The PAW also carries Beagle's mole, a self-burying drill that will be used to probe the Martian subsurface. It's propelled by a compressed spring and drive mass, which can knock the mole across the surface at a rate of one centimeter every six seconds, or hammer it into the soil a millimeter at a time. The mole can reach depths of up to two meters. Tethered, it is recoverable with a winch. A cavity in the tip of the mole can open to grab soil samples, which can then be dropped into the gas analysis package. The gas package will also be used to check for atmospheric methane, which if detected, may also be biological in origin.
Beagle has been thoroughly sterilized prior to its departure; to prevent Earthly bugs contaminating the biology experiments and to prevent terrestrial bacteria settling on Mars. "There's a UN treaty obligation not to wantonly contaminate other planets," explains Sims.
In the air
The suite will run for Beagle's entire 180-Martian-day primary mission, charting the evolution of the planet's atmosphere through the seasons. An extended mission is possible, taking Beagle 2's active stay on the surface to 669 days, or one Martian year -- assuming the lander survives. Even if Beagle's experiments don't detect any biological signatures, life may still be lurking elsewhere. "The problem is that Mars is a big planet," says Sims. "Its surface area is equivalent to the surface land area of the Earth." In its search for life, Beagle will have made a full geochemical characterization of its landing site, adding enormously to our limited knowledge of the planet's surface.
NASA is currently selecting concepts for its Mars Scout missions, due for launch in 2007. "Amongst these are several small landed laboratory approaches that are similar in scientific thinking to the Beagle 2," says Garvin. Sims adds that he believes much of the technology and instrumentation concepts developed for Beagle will be carried forward into ESA's Aurora Programme of planetary missions.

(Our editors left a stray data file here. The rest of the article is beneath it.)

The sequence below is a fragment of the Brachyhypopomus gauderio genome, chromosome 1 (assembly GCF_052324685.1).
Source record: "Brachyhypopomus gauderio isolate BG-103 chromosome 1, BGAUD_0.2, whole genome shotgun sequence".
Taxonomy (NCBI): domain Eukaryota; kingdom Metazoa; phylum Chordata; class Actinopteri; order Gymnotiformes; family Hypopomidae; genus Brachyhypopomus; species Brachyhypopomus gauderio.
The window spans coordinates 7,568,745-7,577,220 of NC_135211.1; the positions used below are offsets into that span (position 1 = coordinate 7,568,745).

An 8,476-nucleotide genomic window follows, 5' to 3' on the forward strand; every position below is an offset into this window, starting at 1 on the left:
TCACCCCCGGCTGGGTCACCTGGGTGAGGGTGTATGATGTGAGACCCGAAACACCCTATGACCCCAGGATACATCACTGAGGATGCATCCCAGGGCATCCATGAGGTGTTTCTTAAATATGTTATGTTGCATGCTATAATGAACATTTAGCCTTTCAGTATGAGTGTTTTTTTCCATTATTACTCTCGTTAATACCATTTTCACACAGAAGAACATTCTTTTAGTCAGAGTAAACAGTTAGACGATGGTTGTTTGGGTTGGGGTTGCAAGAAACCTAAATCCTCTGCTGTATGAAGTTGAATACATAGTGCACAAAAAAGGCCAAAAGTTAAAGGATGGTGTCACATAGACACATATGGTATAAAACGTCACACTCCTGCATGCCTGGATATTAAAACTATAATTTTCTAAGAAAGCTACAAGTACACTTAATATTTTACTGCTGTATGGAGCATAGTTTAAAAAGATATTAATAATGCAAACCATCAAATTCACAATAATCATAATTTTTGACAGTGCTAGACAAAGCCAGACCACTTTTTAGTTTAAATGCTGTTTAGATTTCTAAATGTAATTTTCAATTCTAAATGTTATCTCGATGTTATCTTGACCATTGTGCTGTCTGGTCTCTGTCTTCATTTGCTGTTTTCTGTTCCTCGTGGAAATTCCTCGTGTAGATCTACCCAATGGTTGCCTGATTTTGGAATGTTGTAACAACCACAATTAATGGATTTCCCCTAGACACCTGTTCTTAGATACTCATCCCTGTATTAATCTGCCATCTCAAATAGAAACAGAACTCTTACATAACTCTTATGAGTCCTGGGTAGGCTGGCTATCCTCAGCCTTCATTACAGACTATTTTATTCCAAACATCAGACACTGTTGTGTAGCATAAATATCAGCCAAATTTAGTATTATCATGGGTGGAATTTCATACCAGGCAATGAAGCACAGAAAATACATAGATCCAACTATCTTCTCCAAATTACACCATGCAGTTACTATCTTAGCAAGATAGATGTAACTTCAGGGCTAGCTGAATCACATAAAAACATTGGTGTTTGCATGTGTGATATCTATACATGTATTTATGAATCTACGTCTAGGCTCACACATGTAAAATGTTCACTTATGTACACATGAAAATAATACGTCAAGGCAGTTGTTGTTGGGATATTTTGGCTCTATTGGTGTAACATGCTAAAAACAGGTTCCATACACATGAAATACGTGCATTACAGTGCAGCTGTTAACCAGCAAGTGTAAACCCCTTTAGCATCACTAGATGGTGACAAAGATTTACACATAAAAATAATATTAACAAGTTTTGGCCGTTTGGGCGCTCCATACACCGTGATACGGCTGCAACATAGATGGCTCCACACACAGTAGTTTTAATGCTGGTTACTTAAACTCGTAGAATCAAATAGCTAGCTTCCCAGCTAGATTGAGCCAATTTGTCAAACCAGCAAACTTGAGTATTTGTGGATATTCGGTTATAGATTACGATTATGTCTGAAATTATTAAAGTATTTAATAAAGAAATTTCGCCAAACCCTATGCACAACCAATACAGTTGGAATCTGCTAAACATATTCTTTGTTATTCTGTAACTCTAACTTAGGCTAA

So even if Beagle 2 fails to find evidence for life on Mars, the innovative concepts behind the mission look set to stay. On the other hand, if the mission is a success, it could help scientists write some of the most significant chapters yet in planetary science and evolutionary biology. Darwin would be proud.
A cast of thousands
All of Beagle's instruments, except for the Mossbauer spectrometer, were developed by international consortia. The microscope was developed by a team led by the Max Planck Institute for Aeronomy in Lindau. The stereo cameras come from a consortium organised by the UK's Mullard Space Science Laboratory. Development of the X-ray spectrometer was headed by the University of Leicester. Development of the mole was led by DLR in Germany, with considerable Russian input. The corer-grinder was developed principally by Hong Kong Polytechnic. The Mossbauer spectrometer comes entirely from the University of Mainz. And the gas analysis package comes from the Open University, with some electronics provided by Astrium.
The major software contributions came from Logica, who developed the entry and descent software, and SciSys, who are responsible for the landing software.
Dr. Paul Parsons is a freelance science writer and Astronomy Now's news editor.